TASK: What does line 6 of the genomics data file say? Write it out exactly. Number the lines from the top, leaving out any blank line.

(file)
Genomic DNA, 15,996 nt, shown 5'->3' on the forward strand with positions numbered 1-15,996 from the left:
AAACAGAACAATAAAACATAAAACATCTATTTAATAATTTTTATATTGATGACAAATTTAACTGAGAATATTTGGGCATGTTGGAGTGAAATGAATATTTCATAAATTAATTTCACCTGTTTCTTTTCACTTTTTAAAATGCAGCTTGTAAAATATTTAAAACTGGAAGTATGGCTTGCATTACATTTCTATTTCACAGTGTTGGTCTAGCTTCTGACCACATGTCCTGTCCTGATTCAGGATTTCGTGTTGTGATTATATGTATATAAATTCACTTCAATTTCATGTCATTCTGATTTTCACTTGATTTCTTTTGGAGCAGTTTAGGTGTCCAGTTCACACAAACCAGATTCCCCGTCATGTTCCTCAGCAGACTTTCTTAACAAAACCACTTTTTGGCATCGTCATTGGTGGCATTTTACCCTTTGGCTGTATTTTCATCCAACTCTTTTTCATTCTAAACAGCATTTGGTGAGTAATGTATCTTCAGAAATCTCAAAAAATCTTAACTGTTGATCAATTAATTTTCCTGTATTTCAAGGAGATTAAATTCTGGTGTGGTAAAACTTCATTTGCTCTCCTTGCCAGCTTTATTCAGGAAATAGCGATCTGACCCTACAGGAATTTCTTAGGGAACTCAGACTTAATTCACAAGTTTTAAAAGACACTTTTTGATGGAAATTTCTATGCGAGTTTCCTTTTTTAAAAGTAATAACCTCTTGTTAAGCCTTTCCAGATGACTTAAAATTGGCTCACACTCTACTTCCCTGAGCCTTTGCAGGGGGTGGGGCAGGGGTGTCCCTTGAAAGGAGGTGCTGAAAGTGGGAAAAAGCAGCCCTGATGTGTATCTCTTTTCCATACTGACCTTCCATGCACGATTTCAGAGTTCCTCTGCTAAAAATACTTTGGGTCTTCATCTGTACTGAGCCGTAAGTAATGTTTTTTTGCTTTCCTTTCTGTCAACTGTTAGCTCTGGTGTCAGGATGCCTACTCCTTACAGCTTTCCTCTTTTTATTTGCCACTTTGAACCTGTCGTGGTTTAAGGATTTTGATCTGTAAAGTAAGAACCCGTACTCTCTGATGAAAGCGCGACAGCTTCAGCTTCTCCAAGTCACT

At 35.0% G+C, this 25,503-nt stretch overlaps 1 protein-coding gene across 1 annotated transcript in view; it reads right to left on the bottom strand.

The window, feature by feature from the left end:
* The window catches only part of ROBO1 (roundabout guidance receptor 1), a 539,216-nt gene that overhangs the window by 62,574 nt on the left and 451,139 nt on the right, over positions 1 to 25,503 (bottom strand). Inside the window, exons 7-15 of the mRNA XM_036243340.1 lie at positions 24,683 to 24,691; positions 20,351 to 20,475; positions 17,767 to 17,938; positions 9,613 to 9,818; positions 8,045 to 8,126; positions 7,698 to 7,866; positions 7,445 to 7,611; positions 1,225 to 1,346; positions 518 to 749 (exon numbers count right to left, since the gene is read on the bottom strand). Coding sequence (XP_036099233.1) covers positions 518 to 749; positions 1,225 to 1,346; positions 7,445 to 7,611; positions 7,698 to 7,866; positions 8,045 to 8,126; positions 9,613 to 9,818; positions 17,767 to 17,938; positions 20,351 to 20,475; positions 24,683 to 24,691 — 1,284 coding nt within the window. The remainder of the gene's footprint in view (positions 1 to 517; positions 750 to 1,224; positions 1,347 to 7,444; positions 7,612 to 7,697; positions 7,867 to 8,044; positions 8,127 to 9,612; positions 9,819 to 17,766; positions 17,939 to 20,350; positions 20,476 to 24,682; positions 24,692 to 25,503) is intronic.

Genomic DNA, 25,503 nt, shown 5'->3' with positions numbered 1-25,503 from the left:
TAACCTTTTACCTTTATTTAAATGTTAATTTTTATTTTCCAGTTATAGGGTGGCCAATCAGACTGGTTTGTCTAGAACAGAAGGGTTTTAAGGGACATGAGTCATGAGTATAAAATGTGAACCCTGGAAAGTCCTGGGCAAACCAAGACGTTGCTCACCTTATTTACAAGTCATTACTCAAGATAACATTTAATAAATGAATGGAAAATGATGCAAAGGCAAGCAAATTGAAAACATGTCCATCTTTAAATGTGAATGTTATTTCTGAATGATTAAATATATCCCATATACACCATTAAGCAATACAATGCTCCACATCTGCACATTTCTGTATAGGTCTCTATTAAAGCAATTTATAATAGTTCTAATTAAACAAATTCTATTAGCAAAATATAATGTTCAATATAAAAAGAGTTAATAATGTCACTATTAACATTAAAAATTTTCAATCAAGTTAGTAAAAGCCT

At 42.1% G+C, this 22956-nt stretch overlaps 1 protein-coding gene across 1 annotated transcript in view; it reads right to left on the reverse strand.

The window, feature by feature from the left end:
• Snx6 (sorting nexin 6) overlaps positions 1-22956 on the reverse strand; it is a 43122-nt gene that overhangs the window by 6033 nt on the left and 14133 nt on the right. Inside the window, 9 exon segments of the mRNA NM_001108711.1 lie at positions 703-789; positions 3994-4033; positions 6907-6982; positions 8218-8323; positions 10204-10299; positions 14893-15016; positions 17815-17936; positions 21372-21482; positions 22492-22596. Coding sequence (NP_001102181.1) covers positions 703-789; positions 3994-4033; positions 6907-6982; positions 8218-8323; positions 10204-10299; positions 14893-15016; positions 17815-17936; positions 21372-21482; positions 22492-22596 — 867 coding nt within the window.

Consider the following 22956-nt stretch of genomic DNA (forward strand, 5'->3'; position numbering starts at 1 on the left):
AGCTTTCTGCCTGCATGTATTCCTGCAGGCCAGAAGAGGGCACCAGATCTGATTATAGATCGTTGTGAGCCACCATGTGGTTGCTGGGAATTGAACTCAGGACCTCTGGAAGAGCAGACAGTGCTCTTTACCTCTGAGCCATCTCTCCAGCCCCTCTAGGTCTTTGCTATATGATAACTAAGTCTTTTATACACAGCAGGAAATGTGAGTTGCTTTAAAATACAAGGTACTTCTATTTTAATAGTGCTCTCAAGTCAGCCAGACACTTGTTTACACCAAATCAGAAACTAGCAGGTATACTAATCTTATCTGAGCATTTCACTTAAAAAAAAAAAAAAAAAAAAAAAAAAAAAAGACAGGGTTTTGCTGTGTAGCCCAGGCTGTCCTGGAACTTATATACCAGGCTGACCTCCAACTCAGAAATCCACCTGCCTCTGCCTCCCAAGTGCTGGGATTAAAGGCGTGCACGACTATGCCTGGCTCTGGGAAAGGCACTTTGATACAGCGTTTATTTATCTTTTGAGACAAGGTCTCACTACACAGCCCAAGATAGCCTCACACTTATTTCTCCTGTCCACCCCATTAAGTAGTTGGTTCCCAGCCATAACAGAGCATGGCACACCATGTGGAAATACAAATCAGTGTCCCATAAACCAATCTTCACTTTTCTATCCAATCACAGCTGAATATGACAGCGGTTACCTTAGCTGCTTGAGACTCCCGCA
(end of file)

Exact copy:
Genomic DNA, 25,503 nt, shown 5'->3' with positions numbered 1-25,503 from the left: